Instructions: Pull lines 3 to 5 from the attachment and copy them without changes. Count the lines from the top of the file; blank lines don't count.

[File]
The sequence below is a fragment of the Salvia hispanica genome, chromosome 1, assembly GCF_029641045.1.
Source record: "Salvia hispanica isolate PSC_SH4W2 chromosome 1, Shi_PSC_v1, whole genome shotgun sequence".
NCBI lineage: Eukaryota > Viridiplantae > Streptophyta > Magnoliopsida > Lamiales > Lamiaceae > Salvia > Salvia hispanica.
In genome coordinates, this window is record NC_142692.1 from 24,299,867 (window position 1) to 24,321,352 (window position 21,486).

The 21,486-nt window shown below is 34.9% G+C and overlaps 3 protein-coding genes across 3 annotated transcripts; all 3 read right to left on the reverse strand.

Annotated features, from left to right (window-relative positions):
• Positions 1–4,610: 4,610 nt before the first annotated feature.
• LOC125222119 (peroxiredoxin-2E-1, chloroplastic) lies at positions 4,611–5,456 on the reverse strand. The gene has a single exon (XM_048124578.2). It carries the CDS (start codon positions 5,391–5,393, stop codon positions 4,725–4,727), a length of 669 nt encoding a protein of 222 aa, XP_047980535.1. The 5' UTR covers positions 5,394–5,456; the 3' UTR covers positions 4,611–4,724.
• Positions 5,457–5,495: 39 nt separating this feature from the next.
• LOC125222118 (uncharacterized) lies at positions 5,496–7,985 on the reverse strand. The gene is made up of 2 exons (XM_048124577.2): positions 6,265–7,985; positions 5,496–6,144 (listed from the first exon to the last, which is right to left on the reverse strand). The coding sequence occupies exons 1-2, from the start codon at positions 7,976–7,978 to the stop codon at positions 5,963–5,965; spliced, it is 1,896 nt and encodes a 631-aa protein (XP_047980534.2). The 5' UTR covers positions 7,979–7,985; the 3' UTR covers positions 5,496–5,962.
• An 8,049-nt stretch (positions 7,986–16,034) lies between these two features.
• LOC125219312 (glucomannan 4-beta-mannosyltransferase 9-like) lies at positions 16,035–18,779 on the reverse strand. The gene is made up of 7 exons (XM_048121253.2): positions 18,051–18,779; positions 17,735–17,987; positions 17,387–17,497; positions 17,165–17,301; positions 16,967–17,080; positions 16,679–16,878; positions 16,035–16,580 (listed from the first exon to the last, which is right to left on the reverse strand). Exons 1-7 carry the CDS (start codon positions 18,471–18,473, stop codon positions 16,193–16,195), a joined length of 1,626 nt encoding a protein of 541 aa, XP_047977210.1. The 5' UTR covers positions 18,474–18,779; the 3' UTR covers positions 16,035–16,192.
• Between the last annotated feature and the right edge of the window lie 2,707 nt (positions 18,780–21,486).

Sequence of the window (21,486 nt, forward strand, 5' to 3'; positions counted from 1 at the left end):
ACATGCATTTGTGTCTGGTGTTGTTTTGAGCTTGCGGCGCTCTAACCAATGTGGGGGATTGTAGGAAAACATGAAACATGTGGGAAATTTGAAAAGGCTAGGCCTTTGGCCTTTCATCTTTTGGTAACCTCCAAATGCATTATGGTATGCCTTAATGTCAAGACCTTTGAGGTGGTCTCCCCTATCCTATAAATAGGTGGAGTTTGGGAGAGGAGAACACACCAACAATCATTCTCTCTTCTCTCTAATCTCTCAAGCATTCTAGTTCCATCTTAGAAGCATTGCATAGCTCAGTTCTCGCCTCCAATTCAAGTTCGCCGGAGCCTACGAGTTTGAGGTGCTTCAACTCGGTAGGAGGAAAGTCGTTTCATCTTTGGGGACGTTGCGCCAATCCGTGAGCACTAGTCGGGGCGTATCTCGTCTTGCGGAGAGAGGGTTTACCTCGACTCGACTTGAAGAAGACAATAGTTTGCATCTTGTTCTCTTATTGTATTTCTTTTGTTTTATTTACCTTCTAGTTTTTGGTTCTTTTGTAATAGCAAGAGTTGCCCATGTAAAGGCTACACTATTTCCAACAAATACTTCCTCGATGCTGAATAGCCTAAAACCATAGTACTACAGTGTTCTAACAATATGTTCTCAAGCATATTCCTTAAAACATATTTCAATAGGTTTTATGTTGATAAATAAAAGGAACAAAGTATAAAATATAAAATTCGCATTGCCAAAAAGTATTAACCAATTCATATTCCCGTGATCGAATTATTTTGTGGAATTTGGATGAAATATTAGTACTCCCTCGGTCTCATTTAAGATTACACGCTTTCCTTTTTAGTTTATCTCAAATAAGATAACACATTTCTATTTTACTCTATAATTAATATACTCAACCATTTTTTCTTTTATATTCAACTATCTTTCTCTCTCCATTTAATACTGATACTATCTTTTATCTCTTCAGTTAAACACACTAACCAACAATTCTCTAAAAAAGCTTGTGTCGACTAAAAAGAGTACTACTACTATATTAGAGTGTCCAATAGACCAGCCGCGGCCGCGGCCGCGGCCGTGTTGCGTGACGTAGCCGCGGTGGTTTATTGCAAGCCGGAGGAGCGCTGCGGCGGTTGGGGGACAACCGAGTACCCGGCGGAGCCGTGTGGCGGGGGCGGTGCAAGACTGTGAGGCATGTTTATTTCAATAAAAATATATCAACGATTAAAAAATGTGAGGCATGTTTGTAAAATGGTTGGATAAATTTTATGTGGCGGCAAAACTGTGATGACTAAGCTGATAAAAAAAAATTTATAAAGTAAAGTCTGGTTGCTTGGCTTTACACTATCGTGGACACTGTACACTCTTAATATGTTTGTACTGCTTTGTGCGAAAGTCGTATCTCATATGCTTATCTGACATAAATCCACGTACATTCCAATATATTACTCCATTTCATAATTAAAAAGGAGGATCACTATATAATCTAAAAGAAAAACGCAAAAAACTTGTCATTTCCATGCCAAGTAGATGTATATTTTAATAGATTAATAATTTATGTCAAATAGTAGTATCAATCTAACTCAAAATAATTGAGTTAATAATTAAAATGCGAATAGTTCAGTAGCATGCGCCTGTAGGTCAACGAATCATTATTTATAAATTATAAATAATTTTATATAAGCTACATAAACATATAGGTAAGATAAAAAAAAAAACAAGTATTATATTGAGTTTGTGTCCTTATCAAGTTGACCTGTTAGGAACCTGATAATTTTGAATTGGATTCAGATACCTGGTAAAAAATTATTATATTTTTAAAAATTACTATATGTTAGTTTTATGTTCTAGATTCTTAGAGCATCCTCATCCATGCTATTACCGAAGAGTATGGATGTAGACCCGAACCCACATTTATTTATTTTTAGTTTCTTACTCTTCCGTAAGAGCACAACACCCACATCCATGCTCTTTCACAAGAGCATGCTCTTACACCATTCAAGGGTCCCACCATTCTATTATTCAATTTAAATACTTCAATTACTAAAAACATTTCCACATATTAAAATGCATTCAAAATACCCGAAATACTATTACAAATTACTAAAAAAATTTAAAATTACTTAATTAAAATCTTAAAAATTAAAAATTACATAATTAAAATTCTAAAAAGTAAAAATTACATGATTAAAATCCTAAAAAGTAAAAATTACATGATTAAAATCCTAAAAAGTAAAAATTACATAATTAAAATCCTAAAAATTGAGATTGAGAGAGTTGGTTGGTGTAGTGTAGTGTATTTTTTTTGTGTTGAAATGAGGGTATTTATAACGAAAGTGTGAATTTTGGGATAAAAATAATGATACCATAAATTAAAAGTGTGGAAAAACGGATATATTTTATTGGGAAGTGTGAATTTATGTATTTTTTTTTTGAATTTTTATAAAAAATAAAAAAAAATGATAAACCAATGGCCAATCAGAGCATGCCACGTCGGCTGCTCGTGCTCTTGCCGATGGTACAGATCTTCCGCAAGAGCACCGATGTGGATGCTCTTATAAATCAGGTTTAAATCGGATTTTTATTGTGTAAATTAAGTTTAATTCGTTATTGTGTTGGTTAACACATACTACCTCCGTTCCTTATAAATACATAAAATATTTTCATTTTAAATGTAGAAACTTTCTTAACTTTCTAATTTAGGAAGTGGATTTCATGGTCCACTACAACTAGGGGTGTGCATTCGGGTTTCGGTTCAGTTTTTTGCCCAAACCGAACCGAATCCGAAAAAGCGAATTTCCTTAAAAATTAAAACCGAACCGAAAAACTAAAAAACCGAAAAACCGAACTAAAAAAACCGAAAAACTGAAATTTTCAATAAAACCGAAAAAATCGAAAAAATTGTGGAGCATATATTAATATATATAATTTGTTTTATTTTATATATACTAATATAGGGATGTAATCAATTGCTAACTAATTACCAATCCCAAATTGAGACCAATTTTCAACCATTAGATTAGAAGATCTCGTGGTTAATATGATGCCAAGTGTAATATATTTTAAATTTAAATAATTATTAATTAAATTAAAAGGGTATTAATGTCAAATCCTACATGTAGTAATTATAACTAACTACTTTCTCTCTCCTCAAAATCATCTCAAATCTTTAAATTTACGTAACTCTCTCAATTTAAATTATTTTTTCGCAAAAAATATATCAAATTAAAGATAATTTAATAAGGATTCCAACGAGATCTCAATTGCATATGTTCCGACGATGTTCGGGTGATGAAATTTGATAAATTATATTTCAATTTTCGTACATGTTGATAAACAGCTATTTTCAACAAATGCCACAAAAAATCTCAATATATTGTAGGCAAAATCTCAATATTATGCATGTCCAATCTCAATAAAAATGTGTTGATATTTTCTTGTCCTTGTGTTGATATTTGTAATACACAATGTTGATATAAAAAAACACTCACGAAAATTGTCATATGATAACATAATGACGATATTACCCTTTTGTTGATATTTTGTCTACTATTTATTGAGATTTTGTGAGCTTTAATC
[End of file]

NCBI lineage: Eukaryota > Viridiplantae > Streptophyta > Magnoliopsida > Lamiales > Lamiaceae > Salvia > Salvia hispanica.
In genome coordinates, this window is record NC_142692.1 from 24,299,867 (window position 1) to 24,321,352 (window position 21,486).

The 21,486-nt window shown below is 34.9% G+C and overlaps 3 protein-coding genes across 3 annotated transcripts; all 3 read right to left on the reverse strand.